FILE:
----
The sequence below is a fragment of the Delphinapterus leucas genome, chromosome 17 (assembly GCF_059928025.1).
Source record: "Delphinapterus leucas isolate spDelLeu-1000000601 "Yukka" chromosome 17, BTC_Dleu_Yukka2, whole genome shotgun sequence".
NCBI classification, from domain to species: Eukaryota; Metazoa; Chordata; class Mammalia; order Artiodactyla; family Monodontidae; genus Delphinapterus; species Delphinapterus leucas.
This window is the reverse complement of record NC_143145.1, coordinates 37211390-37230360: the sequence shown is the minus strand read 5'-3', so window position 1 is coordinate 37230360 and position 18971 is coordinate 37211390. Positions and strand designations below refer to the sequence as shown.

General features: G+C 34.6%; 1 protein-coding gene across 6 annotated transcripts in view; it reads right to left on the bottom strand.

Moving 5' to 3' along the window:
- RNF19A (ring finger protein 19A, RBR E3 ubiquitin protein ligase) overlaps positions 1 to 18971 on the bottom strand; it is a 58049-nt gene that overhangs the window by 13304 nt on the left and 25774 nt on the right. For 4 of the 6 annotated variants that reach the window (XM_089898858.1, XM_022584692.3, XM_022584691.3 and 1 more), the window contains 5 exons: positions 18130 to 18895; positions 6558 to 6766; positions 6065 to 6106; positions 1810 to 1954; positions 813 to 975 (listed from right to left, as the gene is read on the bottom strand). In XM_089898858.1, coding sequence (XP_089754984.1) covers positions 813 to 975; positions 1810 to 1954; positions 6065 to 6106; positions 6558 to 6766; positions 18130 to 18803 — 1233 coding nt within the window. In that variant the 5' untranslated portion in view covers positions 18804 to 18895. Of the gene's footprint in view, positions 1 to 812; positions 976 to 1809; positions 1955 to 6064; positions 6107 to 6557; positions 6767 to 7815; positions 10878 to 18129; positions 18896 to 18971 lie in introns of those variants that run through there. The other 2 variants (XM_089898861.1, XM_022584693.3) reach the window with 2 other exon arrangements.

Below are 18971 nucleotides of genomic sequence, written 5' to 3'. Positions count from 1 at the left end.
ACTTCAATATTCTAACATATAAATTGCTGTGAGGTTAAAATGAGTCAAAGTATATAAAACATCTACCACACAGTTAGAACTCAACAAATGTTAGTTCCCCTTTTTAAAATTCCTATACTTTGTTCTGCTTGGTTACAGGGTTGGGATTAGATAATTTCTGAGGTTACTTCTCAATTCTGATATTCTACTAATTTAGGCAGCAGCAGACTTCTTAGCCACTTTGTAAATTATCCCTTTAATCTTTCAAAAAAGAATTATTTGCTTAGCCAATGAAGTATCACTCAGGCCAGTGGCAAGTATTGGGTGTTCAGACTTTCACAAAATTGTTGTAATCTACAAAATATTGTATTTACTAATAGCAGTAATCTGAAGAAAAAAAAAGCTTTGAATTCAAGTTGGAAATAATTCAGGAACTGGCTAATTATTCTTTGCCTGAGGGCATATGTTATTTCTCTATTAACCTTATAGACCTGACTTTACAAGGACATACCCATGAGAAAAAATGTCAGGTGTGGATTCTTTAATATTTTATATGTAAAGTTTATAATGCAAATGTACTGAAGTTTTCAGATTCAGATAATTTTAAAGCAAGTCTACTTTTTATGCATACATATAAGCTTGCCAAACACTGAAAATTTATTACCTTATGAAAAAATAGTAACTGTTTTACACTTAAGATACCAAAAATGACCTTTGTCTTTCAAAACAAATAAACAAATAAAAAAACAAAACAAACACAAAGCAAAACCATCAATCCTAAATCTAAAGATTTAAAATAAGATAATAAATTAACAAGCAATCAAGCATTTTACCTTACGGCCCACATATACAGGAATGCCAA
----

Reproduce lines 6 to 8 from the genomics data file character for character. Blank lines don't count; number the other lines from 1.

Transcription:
Moving 5' to 3' along the window:
- RNF19A (ring finger protein 19A, RBR E3 ubiquitin protein ligase) overlaps positions 1 to 18971 on the bottom strand; it is a 58049-nt gene that overhangs the window by 13304 nt on the left and 25774 nt on the right. For 4 of the 6 annotated variants that reach the window (XM_089898858.1, XM_022584692.3, XM_022584691.3 and 1 more), the window contains 5 exons: positions 18130 to 18895; positions 6558 to 6766; positions 6065 to 6106; positions 1810 to 1954; positions 813 to 975 (listed from right to left, as the gene is read on the bottom strand). In XM_089898858.1, coding sequence (XP_089754984.1) covers positions 813 to 975; positions 1810 to 1954; positions 6065 to 6106; positions 6558 to 6766; positions 18130 to 18803 — 1233 coding nt within the window. In that variant the 5' untranslated portion in view covers positions 18804 to 18895. Of the gene's footprint in view, positions 1 to 812; positions 976 to 1809; positions 1955 to 6064; positions 6107 to 6557; positions 6767 to 7815; positions 10878 to 18129; positions 18896 to 18971 lie in introns of those variants that run through there. The other 2 variants (XM_089898861.1, XM_022584693.3) reach the window with 2 other exon arrangements.

Below are 18971 nucleotides of genomic sequence, written 5' to 3'. Positions count from 1 at the left end.